Many gemstones have to be altered in order to enhance their appearance. This is usually done to produce colours not usually found in nature. Enhancement techniques improve colour, clarity, reduce porosity, stabilize colour and enhance durability. Depending on the stone and the treatment, such alteration may be easy or impossible to detect. Examples of some of the methods frequently used are: heat treatment, irradiation, impregnation, and assembled stones.
Many gems are heated under controlled conditions to improve colour as in, (aquamarine, sapphire, ruby, and tourmaline), alter colour (sapphire, amethyst to citrine, topaz, zircon), or improve clarity (sapphire, ruby). Since natural heating also occurs in volcanic areas, the artificial effects are indistinguishable. In most cases, the results of heat treatment are permanent.
Colourless topaz, yellowish diamonds are irradiated in large quantities and sometimes heated to produce various shades of blue, and a variety of colours. Other stones, such as tourmaline, are sometimes irradiated to produce new colours. In many cases, the effects of irradiation are somewhat unstable and can be reversed by heating.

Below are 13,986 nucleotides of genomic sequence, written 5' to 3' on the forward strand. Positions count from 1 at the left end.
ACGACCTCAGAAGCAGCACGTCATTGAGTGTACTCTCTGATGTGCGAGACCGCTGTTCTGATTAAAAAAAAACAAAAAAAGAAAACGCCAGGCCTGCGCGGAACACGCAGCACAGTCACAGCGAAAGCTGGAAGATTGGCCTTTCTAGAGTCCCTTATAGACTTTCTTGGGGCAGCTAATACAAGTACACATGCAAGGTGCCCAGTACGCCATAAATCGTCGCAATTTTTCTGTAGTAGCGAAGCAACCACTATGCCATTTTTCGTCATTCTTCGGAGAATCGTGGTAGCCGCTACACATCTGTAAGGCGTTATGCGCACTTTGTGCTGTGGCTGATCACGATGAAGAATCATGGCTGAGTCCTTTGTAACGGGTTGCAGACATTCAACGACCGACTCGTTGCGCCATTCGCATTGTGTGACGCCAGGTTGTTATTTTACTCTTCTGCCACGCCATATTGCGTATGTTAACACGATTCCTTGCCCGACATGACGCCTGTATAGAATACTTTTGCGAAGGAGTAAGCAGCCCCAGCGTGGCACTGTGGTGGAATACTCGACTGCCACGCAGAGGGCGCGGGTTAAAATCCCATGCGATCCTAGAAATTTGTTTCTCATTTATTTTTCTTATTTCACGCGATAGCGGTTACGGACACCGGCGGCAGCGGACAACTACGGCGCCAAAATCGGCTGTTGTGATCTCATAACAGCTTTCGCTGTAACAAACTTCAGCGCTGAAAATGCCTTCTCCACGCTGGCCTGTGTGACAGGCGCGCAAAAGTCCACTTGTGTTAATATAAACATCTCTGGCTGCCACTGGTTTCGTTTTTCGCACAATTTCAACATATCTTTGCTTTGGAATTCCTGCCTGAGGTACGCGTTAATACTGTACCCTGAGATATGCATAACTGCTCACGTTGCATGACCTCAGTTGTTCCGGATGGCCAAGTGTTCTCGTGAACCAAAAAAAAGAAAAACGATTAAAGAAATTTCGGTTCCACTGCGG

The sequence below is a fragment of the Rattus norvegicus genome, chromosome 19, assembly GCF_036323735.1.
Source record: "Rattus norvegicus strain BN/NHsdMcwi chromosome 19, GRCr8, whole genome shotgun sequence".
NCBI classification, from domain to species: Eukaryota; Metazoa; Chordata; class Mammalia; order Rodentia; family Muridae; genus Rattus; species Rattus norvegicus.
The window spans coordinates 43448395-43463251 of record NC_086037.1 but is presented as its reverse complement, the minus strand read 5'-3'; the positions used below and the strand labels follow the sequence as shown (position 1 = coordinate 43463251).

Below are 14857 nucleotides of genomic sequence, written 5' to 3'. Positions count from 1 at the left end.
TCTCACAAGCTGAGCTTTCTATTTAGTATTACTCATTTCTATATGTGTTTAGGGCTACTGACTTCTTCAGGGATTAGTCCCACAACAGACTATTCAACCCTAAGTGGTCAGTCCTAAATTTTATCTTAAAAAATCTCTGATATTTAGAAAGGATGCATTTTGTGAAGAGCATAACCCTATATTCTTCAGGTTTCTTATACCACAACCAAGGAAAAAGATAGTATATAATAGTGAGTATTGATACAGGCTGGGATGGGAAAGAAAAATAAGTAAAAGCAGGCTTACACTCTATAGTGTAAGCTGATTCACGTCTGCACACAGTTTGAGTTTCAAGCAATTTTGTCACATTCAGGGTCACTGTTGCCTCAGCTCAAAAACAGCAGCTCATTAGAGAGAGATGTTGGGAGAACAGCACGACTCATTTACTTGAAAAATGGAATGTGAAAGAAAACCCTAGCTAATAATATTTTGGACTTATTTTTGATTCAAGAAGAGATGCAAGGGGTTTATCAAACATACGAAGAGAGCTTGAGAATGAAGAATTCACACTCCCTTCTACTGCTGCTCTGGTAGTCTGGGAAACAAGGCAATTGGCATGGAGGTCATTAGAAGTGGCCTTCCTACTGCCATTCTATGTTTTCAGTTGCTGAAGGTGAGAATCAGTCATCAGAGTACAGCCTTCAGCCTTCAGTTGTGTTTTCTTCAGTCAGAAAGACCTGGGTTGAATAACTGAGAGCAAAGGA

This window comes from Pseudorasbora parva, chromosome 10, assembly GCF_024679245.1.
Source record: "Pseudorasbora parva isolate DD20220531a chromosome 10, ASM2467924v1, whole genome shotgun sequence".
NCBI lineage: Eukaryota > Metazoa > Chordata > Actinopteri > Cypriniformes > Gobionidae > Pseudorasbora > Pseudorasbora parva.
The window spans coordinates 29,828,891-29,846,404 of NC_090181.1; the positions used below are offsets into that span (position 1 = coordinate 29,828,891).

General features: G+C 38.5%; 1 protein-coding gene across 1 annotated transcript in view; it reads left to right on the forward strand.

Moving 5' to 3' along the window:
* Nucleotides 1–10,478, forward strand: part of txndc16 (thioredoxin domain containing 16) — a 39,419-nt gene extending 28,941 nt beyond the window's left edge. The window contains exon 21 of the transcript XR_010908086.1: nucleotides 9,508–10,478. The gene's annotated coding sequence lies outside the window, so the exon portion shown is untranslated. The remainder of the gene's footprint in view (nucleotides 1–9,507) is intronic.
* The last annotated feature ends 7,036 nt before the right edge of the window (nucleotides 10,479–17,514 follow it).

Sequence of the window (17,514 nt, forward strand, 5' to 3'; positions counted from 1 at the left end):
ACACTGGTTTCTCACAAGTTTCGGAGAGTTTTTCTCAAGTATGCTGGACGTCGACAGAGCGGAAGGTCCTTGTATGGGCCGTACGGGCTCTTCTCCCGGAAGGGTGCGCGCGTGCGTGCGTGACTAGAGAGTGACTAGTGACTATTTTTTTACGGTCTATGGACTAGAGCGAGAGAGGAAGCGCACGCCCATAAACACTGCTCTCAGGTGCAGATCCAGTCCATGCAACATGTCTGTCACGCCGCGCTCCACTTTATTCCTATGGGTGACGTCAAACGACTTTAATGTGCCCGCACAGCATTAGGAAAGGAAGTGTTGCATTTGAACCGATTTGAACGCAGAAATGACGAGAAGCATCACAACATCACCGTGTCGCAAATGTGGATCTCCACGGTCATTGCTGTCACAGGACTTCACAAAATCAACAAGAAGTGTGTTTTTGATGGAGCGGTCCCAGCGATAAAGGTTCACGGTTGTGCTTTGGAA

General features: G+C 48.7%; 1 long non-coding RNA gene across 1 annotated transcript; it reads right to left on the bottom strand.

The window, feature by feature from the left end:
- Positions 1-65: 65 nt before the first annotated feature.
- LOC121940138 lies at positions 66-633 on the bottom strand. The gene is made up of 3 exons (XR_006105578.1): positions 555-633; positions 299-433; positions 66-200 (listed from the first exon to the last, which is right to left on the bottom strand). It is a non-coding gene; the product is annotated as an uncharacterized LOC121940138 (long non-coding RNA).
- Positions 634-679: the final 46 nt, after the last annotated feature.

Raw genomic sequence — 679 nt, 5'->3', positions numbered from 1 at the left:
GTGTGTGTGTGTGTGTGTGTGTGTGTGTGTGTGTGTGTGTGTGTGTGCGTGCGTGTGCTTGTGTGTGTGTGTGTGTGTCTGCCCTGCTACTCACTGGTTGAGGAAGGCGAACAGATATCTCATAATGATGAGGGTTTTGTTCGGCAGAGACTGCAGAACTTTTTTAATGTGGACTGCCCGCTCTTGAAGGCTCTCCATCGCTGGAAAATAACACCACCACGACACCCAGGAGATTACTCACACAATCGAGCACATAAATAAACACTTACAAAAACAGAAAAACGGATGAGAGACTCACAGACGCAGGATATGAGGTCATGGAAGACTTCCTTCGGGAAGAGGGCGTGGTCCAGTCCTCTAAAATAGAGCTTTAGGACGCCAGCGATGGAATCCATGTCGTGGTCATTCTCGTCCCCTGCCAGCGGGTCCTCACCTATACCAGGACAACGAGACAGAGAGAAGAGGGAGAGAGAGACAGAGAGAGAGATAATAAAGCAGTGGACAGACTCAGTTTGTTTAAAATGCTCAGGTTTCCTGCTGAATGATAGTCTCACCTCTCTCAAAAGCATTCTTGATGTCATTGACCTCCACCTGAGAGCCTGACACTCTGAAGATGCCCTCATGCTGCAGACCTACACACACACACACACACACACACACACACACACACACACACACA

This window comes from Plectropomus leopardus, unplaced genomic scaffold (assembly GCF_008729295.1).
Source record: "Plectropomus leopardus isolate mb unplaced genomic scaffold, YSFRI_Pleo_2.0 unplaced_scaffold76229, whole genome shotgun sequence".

Impregnation and Chemical Treatment
Turquoise being porous is sealed with wax, plastic resin to "stabilize" and improve the colour. Such material cannot be seen. "Black onyx", agate has been impregnated with sugar, and then carbonized by acid. Yellowish diamonds are sometimes coated on the girdle or pavilion with a thin bluish film to improve colour.
TJadeite is sometimes chemically "bleached" and impregnated to improve colour, and this treatment can be difficult to detect.
In recent years, a new treatment for corundum has appeared, in which poorly coloured corundum is heated in chemicals to deposit a very thin layer of enhanced colour on the surface of the stone. These stones can be quite impressive, but when re-cut the colouration comes off. Such treatment is easily detected by immersing the stone in a liquid with a high refractive index; where the colour appears to concentrate along facet edges. Diffusion-treated blue sapphires and Rubies are also known.
Thin seams of opal are often assembled with backing of opal or black onyx to produce a doublet, and a clear quartz top is added to produce a triplet. This makes the material useful while the dark backing enhances the play of colour and quartz top makes it durable. Opal doublets and triplets must still be protected against heat and liquids. If the adhesive layer begins to break down, the stone's appearance is marred, and it is difficult, to repair the damage.
Unless specifically marked as 'Natural' our gemstones may be treated to enhance their beauty. Such treatments and terminology comply with CIBJO guidelines and industry standards. Coloured pearls may be colour-enhanced. If you need any information on treatment permanence and any special care requirements, please email us at firstname.lastname@example.org.